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Programmable atomic Large-Scale Quantum Simulation 2.1

Technology

In PASQuanS2.1, we focus on the three quantum simulation platforms using individual atoms as their central quantum resource. These are:

  1. mobile neutral atoms in optical lattices interacting by collisions;
  2. position-controlled neutral atoms in optical tweezers interacting over long distances via Rydberg states;
  3. and trapped ions interacting electrostatically and by optical coupling to common motional degrees of freedom.

The three platforms share the technological base, i.e., laser technology, control electronics, vacuum technology and cryogenics, but offer different problem-specific specialisations, opportunities and advantages.

Current limitations differ for the three platforms, which makes the scientific objectives regarding the advancement of the underlying technologies partly platform specific. However, our high-level objectives target three overarching aims in a synergistic form:

  1. development of the platforms;
  2. expansion of end-use cases and their bespoke software stacks;
  3. and expansion of the end-user community and public awareness of quantum simulation.

More specifically, we are aiming to achieve the following technological advancements in the entire PASQuanS2 FPA, and more specifically in this first phase of PASQuanS2.1:

  • Scaling up the system size without loss of control and readout fidelity

    Fermionic systems aim to reach particle numbers up to 10,000 atoms at the end of the FPA, with already more than 2000 atoms in this SGA1. At these system sizes, validation of the prepared quantum states becomes highly non-trivial and efficient methods need to be developed and demonstrated. This may include quantum verification, for example, via the preparation of two identical systems which are brought to interference before detection or randomised benchmarking techniques.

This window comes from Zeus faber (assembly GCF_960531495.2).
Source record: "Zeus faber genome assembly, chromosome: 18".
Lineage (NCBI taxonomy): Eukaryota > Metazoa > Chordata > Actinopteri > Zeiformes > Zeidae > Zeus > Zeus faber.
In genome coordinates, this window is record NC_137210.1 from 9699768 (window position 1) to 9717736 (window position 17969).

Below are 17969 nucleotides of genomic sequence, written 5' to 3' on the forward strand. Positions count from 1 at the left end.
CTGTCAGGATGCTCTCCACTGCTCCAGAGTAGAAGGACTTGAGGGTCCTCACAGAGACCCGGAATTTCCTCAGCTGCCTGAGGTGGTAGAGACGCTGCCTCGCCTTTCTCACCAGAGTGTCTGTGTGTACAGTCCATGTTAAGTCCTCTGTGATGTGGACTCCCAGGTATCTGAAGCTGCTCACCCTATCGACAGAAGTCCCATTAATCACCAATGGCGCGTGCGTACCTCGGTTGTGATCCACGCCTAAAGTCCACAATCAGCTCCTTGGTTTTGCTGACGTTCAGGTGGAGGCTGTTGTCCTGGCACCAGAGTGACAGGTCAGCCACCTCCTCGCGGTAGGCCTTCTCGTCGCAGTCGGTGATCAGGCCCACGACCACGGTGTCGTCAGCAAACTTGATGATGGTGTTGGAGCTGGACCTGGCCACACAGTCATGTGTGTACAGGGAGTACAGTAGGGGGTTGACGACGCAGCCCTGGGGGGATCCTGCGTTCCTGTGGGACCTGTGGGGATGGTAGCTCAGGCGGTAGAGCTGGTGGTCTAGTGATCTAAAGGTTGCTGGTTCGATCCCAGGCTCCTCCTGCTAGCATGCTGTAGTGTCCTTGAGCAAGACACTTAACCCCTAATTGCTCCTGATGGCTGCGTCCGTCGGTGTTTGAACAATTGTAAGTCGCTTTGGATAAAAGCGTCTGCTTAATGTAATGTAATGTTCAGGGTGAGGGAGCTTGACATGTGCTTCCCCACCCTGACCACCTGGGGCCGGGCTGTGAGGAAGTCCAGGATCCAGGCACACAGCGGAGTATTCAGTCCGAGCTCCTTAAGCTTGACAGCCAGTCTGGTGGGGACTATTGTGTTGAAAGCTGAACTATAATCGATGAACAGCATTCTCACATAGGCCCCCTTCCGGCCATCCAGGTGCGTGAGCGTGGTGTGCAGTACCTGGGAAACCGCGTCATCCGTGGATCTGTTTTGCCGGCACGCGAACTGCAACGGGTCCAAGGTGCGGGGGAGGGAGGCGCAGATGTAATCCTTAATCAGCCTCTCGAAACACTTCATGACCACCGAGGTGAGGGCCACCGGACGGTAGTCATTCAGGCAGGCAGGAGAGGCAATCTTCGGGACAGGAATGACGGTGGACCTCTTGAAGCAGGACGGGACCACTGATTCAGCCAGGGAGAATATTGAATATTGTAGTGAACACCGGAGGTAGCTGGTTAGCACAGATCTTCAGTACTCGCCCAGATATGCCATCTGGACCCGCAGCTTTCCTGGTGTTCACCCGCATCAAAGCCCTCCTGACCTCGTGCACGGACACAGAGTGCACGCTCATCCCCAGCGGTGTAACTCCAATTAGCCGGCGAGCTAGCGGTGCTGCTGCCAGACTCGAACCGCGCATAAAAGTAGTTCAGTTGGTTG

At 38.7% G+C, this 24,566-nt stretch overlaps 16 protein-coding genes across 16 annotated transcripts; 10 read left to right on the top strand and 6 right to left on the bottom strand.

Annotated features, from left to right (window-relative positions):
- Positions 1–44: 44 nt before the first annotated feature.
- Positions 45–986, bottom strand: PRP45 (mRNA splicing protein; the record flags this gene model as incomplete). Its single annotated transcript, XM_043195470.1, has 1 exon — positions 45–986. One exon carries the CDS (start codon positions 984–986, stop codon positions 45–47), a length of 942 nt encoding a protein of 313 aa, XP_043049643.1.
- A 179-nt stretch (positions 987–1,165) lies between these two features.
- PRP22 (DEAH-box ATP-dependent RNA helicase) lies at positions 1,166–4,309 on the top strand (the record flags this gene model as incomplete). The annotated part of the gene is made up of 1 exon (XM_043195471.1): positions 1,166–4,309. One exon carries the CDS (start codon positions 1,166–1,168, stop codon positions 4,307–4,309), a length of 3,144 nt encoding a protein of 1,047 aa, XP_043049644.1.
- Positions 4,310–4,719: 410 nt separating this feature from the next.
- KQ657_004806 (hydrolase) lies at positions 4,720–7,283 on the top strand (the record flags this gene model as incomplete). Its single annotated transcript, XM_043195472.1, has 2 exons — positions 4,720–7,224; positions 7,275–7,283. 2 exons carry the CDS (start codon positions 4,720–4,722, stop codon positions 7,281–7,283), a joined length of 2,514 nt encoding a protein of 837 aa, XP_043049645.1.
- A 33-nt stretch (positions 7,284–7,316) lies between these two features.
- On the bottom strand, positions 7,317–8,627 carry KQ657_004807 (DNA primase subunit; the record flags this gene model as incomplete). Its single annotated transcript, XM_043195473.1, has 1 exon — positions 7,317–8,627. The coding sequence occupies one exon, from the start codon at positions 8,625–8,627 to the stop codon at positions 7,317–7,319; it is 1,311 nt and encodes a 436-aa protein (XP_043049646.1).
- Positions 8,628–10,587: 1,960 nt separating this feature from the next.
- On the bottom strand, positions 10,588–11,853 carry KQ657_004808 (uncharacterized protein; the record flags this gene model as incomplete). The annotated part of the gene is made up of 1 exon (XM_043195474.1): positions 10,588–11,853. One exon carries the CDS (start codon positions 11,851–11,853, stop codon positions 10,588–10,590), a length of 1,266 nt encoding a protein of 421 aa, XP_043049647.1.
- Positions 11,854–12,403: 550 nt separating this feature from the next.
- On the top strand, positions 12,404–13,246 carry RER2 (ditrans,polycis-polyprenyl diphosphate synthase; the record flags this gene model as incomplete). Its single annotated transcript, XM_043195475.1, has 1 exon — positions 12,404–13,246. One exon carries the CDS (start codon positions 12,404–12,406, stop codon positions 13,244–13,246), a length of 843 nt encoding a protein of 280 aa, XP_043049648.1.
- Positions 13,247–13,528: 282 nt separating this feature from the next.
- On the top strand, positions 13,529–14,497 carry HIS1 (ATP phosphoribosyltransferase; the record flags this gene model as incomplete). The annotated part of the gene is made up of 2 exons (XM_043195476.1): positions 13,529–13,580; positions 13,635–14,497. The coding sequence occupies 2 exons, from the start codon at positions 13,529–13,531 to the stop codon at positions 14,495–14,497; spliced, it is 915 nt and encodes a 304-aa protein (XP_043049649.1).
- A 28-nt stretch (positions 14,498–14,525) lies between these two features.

Rydberg atom-based simulators offer full control of the array geometry, albeit for smaller atom numbers. Here the scaling goal is to reach 1000 atoms in a production-quality simulator that can run in a fully automated form at the end of the FPA, with already 1000 atoms demonstrated in a laboratory system at the end of this PASQuanS2.1.

    Ions offer the highest control fidelities and a platform for testing quantum simulation technologies but provide the smallest atom numbers. By the end of the FPA in seven years, we aim to realize linear strings with up to 100 ions for these platforms and to develop a 2D geometry with up to 300 ions, with already 100 ions entangled in 1D and 200 atoms trapped in a 2D architecture at the end of PASQuanS2.1. This will facilitate technology transfer (e.g., of optical addressing systems, control electronics and modularized photonic systems) to our production-level neutral atom platforms.

  • Improving the simulation fidelity and data rate

    This objective has multiple aspects which are platform specific, with an emphasis on improving the level of quantitative control, the calibration, and the coherence. The Rydberg and ion platforms will improve their coherence and storage times by utilising cryogenic environments and improved vacuum systems. At the end of the FPA, the state preparation and readout infidelity will reach the 10-3 level for the optical lattice and Rydberg platforms, of which we already plan to reach this level in first demonstrations in PASQuanS2.1. On the same platforms the data rate will be increased by an order of magnitude at the end of the FPA, with an increase of more than a factor of two already achieved in PASQuanS2.1.

  • Standardisation of control interfaces and data storage formats

    Implementing external access to quantum simulators via a standardised programming interface is particularly challenging. This is rooted in their analogue nature, where the system Hamiltonian of interest is implemented directly and is strongly hardware dependent. This makes it harder and less obvious to introduce a unifying abstraction layer for the control interface. Nevertheless, for external user access (cloud or local), such a layer is required. The development of a standardised interface will further facilitate the integration of optimal control algorithms, which promise unique solutions to push preparation and readout fidelities.

    Similarly, the formats used for data storage of quantum simulation results are highly platform-specific. This complicates efficient data exchange. Up to date, data is exchanged among researchers via direct personal contact and detailed communication of the details of the quantum simulation and hardware. We aim to develop unifying concepts for both control interfaces and data storage formats.